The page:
The Structure of DNA
Now that we know where the genes are, let’s look more closely at what genes aremade of, at DNA it self. What does DNA look like? A molecule of deoxy ribonucleic acid, or DNA, consists of two strands that, when put together, resemble a spiraling ladder with two “sides” and a series of regularly spaced “rungs” (Figure 1). Because DNA consists of two strands twisted into a spiral or helix, it is often described as a double helix. Let’s examine a single strand of DNA, and then consider how the two strands ﬁt together.
Each DNA strand has a backbone (or a “side” of the ladder) that is made up of alternating molecules of deoxyribose sugar and phosphate. Attached to this backbone is a series of nitrogenous bases (each represents one half of a “rung”). Only four different nitrogenous bases are used in DNA—adenine (A), guanine (G), cytosine (C), and thymine (T). A single nitrogenous base bound to a single molecule of sugar and a single phosphate is called a nucleotide. So, a strand of DNA can also be described as a string of nucleotides.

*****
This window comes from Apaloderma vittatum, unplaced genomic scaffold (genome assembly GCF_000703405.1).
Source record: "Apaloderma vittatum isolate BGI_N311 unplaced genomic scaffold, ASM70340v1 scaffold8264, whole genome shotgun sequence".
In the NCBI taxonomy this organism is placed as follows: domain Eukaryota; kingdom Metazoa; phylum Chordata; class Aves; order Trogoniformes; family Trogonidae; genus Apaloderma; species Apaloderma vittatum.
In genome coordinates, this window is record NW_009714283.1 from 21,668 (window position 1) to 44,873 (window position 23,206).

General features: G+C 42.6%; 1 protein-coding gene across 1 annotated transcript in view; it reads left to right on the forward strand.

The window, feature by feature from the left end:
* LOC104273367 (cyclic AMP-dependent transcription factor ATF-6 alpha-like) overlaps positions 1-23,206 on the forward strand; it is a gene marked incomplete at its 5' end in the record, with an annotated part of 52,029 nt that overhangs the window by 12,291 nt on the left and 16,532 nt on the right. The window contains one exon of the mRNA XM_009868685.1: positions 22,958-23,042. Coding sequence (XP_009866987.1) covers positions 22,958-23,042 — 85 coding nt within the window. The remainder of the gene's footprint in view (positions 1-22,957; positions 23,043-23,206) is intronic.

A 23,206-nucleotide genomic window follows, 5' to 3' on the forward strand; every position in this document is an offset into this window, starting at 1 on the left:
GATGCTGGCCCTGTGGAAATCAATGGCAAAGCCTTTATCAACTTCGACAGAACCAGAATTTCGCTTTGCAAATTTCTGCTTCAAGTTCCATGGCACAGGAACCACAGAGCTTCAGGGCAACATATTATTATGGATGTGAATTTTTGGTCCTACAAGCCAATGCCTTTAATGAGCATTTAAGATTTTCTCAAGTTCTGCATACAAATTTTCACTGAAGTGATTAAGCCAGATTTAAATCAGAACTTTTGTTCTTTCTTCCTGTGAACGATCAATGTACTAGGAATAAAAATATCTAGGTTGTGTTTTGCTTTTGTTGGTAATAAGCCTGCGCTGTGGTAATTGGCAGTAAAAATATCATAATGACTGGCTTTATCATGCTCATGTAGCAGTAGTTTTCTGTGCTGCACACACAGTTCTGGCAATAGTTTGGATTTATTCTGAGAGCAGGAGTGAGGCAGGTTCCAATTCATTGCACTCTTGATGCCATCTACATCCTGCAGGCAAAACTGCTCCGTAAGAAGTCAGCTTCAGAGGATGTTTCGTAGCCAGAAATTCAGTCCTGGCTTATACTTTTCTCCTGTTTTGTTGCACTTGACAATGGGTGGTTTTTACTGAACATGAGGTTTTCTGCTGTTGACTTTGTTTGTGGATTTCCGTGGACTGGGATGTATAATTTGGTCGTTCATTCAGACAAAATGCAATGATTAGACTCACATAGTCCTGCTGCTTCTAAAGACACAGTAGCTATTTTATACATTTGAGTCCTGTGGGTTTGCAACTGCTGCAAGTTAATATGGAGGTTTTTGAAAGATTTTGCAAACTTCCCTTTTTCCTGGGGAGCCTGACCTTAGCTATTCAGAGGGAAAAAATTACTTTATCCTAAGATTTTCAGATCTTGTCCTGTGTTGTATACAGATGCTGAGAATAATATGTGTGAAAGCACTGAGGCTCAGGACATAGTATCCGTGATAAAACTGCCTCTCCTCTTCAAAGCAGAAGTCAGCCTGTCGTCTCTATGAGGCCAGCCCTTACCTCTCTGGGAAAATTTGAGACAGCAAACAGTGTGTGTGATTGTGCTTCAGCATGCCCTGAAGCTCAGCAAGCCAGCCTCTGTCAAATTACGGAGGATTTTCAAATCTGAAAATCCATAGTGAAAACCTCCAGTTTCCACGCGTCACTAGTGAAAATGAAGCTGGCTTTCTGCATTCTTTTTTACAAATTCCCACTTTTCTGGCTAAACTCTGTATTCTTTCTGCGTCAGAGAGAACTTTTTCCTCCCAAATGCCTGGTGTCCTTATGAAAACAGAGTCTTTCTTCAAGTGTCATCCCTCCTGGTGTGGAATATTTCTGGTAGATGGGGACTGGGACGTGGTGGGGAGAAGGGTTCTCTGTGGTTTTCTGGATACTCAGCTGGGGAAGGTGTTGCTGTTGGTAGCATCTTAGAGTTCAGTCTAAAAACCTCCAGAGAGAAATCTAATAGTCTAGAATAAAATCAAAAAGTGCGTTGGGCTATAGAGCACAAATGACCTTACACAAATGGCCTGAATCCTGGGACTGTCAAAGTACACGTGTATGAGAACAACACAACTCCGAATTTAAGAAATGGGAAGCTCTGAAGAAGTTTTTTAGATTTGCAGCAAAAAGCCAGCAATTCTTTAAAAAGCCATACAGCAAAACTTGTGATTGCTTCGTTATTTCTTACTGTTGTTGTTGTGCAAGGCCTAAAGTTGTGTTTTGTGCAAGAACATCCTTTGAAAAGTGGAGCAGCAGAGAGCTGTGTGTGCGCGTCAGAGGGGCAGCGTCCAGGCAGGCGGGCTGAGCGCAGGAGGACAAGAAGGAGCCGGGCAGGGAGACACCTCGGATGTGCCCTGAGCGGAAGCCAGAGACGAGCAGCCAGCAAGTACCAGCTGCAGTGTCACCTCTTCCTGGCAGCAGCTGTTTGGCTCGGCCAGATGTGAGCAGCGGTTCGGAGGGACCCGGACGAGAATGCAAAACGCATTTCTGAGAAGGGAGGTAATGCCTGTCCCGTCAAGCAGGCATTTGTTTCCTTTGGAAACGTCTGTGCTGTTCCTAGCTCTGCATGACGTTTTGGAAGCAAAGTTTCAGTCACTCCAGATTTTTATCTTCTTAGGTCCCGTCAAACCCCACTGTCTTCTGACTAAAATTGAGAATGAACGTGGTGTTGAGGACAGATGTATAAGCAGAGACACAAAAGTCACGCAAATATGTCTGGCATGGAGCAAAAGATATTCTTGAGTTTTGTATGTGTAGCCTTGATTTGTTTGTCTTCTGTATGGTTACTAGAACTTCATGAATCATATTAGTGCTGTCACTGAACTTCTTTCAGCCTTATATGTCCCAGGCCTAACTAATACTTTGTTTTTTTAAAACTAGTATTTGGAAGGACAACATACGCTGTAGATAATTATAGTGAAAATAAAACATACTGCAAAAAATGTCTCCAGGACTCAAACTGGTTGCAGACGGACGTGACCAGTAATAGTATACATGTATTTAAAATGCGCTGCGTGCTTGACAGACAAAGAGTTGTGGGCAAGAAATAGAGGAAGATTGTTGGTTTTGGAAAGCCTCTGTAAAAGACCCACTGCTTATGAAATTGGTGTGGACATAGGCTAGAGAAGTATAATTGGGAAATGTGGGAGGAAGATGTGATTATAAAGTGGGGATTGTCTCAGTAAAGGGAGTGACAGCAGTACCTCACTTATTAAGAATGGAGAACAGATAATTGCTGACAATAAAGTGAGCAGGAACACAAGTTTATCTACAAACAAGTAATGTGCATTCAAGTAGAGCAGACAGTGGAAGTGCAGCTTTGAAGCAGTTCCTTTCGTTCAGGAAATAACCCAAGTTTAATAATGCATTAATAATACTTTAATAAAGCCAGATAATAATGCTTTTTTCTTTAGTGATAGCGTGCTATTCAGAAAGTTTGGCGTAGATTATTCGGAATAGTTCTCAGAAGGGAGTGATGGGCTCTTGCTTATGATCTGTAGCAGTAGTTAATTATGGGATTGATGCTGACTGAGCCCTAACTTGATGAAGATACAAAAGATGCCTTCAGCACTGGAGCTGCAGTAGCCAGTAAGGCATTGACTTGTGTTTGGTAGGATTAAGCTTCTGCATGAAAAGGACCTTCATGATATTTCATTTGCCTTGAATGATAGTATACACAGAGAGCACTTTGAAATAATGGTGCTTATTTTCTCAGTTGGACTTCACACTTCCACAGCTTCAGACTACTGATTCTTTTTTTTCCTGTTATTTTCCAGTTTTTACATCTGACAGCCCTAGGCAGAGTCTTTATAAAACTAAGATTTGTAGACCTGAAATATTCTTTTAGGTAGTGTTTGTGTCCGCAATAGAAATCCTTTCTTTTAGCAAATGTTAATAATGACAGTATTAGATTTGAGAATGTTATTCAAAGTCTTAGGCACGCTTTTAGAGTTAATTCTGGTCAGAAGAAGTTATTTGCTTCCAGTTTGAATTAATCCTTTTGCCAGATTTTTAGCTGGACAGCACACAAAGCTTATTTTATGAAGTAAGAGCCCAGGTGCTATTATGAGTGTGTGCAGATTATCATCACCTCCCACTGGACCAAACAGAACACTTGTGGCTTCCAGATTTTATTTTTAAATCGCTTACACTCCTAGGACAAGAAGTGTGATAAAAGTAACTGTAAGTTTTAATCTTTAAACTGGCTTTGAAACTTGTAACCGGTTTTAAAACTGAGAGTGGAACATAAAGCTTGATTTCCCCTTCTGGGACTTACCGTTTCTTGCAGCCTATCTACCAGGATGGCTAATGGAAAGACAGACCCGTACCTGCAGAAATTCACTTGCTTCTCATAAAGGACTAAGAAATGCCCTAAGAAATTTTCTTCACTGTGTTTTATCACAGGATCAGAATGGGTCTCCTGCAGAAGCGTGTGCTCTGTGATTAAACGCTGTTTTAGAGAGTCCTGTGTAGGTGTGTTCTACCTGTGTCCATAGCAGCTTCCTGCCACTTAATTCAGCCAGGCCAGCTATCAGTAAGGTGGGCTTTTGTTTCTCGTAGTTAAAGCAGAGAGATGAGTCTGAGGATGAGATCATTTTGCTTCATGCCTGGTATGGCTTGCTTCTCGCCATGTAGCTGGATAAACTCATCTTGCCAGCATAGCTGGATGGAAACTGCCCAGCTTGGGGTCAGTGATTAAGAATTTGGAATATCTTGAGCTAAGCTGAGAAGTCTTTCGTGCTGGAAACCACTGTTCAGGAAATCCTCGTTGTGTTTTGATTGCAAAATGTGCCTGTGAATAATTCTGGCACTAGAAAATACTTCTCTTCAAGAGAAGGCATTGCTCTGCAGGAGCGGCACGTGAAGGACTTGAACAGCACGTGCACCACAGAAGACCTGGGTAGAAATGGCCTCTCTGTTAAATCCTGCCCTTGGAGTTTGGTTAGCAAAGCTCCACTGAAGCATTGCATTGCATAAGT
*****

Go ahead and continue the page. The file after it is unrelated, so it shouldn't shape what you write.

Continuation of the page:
Now let’s put the two strands of DNA together. Each base binds with a base on the opposite strand using hydrogen bonds. The binding occurs in a very speciﬁc way—adenine always pairs with thymine (A–T), and guanine always pairs with cytosine (G–C).